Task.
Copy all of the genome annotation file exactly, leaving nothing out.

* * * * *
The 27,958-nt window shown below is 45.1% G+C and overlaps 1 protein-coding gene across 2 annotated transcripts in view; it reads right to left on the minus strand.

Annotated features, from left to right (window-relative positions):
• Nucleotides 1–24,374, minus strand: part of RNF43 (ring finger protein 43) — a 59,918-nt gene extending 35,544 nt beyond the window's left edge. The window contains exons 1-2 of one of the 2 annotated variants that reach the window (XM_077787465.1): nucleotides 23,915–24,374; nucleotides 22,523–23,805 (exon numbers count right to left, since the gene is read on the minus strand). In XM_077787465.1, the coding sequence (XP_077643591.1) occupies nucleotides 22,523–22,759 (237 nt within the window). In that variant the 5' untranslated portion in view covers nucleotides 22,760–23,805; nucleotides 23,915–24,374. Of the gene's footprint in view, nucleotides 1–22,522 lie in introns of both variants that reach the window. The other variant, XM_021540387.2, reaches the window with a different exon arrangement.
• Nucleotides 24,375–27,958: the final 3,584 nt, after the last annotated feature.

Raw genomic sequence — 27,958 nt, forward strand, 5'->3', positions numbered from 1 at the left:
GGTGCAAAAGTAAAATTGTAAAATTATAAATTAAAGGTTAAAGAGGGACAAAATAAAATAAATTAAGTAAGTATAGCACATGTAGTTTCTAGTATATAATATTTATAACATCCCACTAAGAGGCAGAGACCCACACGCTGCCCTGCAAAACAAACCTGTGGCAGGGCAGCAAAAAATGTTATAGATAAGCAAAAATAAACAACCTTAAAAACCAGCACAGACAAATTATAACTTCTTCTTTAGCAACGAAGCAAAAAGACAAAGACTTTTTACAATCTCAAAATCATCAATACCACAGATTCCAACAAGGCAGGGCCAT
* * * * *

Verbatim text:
The 27,958-nt window shown below is 45.1% G+C and overlaps 1 protein-coding gene across 2 annotated transcripts in view; it reads right to left on the minus strand.

Annotated features, from left to right (window-relative positions):
• Nucleotides 1–24,374, minus strand: part of RNF43 (ring finger protein 43) — a 59,918-nt gene extending 35,544 nt beyond the window's left edge. The window contains exons 1-2 of one of the 2 annotated variants that reach the window (XM_077787465.1): nucleotides 23,915–24,374; nucleotides 22,523–23,805 (exon numbers count right to left, since the gene is read on the minus strand). In XM_077787465.1, the coding sequence (XP_077643591.1) occupies nucleotides 22,523–22,759 (237 nt within the window). In that variant the 5' untranslated portion in view covers nucleotides 22,760–23,805; nucleotides 23,915–24,374. Of the gene's footprint in view, nucleotides 1–22,522 lie in introns of both variants that reach the window. The other variant, XM_021540387.2, reaches the window with a different exon arrangement.
• Nucleotides 24,375–27,958: the final 3,584 nt, after the last annotated feature.

Raw genomic sequence — 27,958 nt, forward strand, 5'->3', positions numbered from 1 at the left:
GGTGCAAAAGTAAAATTGTAAAATTATAAATTAAAGGTTAAAGAGGGACAAAATAAAATAAATTAAGTAAGTATAGCACATGTAGTTTCTAGTATATAATATTTATAACATCCCACTAAGAGGCAGAGACCCACACGCTGCCCTGCAAAACAAACCTGTGGCAGGGCAGCAAAAAATGTTATAGATAAGCAAAAATAAACAACCTTAAAAACCAGCACAGACAAATTATAACTTCTTCTTTAGCAACGAAGCAAAAAGACAAAGACTTTTTACAATCTCAAAATCATCAATACCACAGATTCCAACAAGGCAGGGCCAT